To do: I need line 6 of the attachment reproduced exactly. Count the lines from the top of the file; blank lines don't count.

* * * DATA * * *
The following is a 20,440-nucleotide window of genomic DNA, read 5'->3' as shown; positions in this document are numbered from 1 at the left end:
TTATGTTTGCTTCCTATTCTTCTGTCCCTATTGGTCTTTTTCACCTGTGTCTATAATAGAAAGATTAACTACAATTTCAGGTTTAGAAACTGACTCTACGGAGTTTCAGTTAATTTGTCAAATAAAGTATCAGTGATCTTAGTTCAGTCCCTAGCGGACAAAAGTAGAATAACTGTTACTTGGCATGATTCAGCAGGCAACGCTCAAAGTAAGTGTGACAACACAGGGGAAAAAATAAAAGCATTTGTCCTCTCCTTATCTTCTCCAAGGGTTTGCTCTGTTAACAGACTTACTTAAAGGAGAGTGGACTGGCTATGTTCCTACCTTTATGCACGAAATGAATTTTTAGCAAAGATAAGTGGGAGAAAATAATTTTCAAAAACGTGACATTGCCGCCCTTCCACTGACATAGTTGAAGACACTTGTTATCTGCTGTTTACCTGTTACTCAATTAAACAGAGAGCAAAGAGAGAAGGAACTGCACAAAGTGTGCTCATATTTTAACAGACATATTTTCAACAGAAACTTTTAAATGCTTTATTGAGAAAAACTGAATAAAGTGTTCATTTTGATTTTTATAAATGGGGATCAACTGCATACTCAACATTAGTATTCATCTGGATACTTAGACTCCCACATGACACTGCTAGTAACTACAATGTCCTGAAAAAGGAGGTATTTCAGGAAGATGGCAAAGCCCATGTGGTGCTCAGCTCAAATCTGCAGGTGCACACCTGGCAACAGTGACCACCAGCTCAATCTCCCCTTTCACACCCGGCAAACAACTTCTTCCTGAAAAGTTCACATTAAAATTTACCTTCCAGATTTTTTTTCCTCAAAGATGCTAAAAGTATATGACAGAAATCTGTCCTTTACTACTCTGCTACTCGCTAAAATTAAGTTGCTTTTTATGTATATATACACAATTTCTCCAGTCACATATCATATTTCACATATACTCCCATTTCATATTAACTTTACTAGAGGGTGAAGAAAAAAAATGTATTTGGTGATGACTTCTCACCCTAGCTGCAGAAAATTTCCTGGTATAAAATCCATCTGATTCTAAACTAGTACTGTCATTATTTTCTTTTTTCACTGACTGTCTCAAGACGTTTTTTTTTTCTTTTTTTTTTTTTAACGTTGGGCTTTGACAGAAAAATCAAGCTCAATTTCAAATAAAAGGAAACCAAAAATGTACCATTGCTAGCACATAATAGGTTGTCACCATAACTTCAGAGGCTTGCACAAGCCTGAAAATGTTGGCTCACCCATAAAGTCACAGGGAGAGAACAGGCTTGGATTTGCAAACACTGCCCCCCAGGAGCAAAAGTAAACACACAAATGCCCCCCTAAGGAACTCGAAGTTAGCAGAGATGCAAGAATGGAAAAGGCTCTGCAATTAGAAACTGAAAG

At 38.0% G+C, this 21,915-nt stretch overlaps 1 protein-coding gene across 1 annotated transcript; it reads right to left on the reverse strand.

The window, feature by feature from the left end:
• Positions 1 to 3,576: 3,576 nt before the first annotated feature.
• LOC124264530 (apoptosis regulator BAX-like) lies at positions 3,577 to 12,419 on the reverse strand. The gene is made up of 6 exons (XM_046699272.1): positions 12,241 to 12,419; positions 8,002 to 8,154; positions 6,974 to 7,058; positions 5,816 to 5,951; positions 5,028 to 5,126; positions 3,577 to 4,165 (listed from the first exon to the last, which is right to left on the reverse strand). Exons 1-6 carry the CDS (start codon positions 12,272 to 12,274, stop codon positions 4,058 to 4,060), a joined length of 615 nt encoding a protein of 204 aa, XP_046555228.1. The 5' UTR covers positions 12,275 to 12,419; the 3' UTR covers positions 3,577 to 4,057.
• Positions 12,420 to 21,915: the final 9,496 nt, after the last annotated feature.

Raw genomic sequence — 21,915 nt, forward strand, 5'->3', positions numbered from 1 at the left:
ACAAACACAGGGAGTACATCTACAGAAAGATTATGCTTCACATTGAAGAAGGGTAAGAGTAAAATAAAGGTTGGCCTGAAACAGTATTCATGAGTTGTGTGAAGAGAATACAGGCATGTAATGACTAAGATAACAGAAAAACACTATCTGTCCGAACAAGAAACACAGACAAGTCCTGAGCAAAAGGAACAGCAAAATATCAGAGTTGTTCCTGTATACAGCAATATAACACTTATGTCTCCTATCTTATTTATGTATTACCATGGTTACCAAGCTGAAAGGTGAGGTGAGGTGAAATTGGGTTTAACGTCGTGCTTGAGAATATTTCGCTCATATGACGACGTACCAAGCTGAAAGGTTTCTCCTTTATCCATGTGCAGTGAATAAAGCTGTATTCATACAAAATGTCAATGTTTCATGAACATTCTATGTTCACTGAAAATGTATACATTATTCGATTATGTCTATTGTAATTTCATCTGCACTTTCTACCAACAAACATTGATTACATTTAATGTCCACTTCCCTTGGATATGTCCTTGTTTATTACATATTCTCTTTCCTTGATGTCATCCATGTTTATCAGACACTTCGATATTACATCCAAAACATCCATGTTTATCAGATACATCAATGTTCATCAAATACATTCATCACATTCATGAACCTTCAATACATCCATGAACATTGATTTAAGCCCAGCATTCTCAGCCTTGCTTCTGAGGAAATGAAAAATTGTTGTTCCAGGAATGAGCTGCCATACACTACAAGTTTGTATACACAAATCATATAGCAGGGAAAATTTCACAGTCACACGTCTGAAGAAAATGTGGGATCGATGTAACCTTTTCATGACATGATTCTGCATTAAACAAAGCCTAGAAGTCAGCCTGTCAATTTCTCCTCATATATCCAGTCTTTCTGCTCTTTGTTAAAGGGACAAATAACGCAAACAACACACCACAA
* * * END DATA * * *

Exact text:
• LOC124264530 (apoptosis regulator BAX-like) lies at positions 3,577 to 12,419 on the reverse strand. The gene is made up of 6 exons (XM_046699272.1): positions 12,241 to 12,419; positions 8,002 to 8,154; positions 6,974 to 7,058; positions 5,816 to 5,951; positions 5,028 to 5,126; positions 3,577 to 4,165 (listed from the first exon to the last, which is right to left on the reverse strand). Exons 1-6 carry the CDS (start codon positions 12,272 to 12,274, stop codon positions 4,058 to 4,060), a joined length of 615 nt encoding a protein of 204 aa, XP_046555228.1. The 5' UTR covers positions 12,275 to 12,419; the 3' UTR covers positions 3,577 to 4,057.